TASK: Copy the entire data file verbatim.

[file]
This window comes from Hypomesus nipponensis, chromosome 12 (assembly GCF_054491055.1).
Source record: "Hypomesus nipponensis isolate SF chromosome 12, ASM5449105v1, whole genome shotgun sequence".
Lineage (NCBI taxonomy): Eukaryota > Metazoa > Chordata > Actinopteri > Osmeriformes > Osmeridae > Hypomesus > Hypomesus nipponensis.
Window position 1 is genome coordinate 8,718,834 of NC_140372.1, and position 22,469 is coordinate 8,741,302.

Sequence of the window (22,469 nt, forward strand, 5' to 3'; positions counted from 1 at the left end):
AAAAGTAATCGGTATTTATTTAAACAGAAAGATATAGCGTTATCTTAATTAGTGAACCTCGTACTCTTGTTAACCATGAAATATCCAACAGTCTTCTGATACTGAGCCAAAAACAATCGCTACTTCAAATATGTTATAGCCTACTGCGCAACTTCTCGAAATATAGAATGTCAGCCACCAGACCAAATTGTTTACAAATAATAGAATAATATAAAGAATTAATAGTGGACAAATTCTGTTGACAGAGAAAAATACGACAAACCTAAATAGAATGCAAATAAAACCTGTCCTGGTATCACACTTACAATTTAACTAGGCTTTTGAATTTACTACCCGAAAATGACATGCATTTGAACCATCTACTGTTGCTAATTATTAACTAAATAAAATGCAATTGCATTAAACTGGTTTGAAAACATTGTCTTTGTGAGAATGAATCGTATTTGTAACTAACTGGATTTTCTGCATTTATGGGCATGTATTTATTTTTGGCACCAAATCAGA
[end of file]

This window comes from Hypomesus nipponensis, chromosome 12 (assembly GCF_054491055.1).
Source record: "Hypomesus nipponensis isolate SF chromosome 12, ASM5449105v1, whole genome shotgun sequence".
Lineage (NCBI taxonomy): Eukaryota > Metazoa > Chordata > Actinopteri > Osmeriformes > Osmeridae > Hypomesus > Hypomesus nipponensis.
Window position 1 is genome coordinate 8,718,834 of NC_140372.1, and position 22,469 is coordinate 8,741,302.

Sequence of the window (22,469 nt, forward strand, 5' to 3'; positions counted from 1 at the left end):
AAAAGTAATCGGTATTTATTTAAACAGAAAGATATAGCGTTATCTTAATTAGTGAACCTCGTACTCTTGTTAACCATGAAATATCCAACAGTCTTCTGATACTGAGCCAAAAACAATCGCTACTTCAAATATGTTATAGCCTACTGCGCAACTTCTCGAAATATAGAATGTCAGCCACCAGACCAAATTGTTTACAAATAATAGAATAATATAAAGAATTAATAGTGGACAAATTCTGTTGACAGAGAAAAATACGACAAACCTAAATAGAATGCAAATAAAACCTGTCCTGGTATCACACTTACAATTTAACTAGGCTTTTGAATTTACTACCCGAAAATGACATGCATTTGAACCATCTACTGTTGCTAATTATTAACTAAATAAAATGCAATTGCATTAAACTGGTTTGAAAACATTGTCTTTGTGAGAATGAATCGTATTTGTAACTAACTGGATTTTCTGCATTTATGGGCATGTATTTATTTTTGGCACCAAATCAGA